Have you ever wondered which are the most popular Ford classics? To answer that, we have two additional questions to consider. The first is defining a classic and deciding which Ford cars fit that definition. The second is deciding how we determine popularity.
Ford classic definition
The Classic Car Club of America (CCCA) defines a classic as a car built between 1925 and 1948, but it only includes cars that were at the exclusive end of the market and built in small quantities, so Ford doesn't feature on list of CCCA Approved Classics. No help there then.
Fortunately, the Antique Automobile Club of America (AACA) is a little more useful. It considers classic vehicles to be specific models manufactured between 1925 and 1942. While Ford again fails to feature on its list of specified classic vehicles, Ford models fall into other classes, such as Factory High Performance, for the larger later models generally known as American muscle cars.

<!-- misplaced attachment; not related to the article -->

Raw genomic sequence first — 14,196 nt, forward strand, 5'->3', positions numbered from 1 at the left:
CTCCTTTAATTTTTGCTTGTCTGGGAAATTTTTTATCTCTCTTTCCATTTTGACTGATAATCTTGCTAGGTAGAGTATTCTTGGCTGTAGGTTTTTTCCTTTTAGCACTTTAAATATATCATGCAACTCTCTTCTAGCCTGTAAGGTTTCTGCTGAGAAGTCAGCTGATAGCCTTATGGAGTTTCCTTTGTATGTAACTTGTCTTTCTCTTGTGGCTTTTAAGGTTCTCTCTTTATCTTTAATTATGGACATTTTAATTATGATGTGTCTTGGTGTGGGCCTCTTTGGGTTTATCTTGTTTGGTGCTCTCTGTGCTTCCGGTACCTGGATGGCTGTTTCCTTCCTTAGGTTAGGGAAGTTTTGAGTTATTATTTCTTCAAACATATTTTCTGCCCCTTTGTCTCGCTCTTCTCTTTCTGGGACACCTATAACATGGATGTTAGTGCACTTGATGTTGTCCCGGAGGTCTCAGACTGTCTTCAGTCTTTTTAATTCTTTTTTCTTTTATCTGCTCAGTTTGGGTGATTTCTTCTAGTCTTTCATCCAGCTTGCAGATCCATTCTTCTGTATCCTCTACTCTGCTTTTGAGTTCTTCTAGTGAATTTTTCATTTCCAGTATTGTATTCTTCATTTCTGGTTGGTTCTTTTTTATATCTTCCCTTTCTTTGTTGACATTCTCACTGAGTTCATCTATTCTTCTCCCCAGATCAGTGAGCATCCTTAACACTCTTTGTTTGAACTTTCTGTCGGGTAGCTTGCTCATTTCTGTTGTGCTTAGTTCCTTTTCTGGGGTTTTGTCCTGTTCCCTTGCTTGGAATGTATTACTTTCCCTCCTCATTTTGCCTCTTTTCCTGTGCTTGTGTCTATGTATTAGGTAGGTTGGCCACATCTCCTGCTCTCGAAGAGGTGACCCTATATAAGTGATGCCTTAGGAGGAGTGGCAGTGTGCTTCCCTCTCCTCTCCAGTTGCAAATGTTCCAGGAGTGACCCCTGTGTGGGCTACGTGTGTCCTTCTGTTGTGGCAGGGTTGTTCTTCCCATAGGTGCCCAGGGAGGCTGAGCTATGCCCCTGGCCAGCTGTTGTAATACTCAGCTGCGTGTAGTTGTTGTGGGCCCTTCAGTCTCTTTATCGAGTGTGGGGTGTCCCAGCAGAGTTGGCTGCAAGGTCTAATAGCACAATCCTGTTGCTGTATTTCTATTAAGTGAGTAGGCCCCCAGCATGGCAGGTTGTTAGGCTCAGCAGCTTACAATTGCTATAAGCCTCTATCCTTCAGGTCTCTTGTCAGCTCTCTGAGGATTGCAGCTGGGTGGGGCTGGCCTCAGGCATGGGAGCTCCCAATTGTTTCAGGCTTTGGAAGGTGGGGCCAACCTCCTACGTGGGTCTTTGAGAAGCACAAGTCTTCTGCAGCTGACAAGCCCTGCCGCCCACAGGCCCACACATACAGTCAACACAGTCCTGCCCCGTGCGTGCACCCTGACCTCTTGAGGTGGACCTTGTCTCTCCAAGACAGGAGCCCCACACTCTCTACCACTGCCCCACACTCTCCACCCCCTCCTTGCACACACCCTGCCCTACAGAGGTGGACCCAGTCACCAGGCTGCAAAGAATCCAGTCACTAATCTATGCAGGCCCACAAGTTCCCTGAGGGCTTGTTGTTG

While all Ford models between 1932 and 1948 fall into collective V4 or V8 Ford categories, and later models into Factory High Performance Ford categories, the earlier Model T (1909-1927) and Model A (1928-1931) and later Thunderbird (1955-1957) and Mustang (1967-1987) models have classes of their own, indicating their popularity.
Thunderbird and Mustang
The Model T and Model A don't fall into the classic definition; they would instead be considered vintage or antique cars. This leaves the Thunderbird and Mustang as the most popular Ford classics, at least from a classic car enthusiast's point of view.
Other contenders might include 1950s models Crestliner, Country Squire, Ranchero, the various Fairlane models or even the British-made Consul and Zephyr. Other 1960s contenders would be the Falcon and the Galaxie, but none of these have quite the same stature as the Thunderbird and Mustang. Perhaps the best evidence of this is the fact that the Thunderbird, first manufactured in 1955, was only retired in 2005, and the Mustang, introduced in 1964, is still in production today. Of course the later models bear very little resemblance to the early classics.